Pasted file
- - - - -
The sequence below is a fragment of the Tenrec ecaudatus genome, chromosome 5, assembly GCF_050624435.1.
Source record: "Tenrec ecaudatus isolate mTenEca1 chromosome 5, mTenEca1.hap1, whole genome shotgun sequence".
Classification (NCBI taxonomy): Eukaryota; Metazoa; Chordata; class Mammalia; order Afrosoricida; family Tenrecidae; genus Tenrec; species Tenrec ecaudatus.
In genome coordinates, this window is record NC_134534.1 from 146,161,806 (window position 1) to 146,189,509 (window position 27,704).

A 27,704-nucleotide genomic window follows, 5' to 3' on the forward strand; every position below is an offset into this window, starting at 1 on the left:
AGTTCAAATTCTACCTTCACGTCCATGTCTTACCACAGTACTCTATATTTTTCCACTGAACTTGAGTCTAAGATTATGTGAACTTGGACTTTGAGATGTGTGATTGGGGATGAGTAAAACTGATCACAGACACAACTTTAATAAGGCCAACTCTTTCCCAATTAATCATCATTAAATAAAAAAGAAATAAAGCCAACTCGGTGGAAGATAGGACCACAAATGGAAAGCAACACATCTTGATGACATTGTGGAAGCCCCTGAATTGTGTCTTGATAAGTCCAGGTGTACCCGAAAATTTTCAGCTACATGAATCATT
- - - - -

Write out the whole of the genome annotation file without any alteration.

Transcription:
The sequence below is a fragment of the Tenrec ecaudatus genome, chromosome 5, assembly GCF_050624435.1.
Source record: "Tenrec ecaudatus isolate mTenEca1 chromosome 5, mTenEca1.hap1, whole genome shotgun sequence".
Classification (NCBI taxonomy): Eukaryota; Metazoa; Chordata; class Mammalia; order Afrosoricida; family Tenrecidae; genus Tenrec; species Tenrec ecaudatus.
In genome coordinates, this window is record NC_134534.1 from 146,161,806 (window position 1) to 146,189,509 (window position 27,704).

A 27,704-nucleotide genomic window follows, 5' to 3' on the forward strand; every position below is an offset into this window, starting at 1 on the left:
AGTTCAAATTCTACCTTCACGTCCATGTCTTACCACAGTACTCTATATTTTTCCACTGAACTTGAGTCTAAGATTATGTGAACTTGGACTTTGAGATGTGTGATTGGGGATGAGTAAAACTGATCACAGACACAACTTTAATAAGGCCAACTCTTTCCCAATTAATCATCATTAAATAAAAAAGAAATAAAGCCAACTCGGTGGAAGATAGGACCACAAATGGAAAGCAACACATCTTGATGACATTGTGGAAGCCCCTGAATTGTGTCTTGATAAGTCCAGGTGTACCCGAAAATTTTCAGCTACATGAATCATT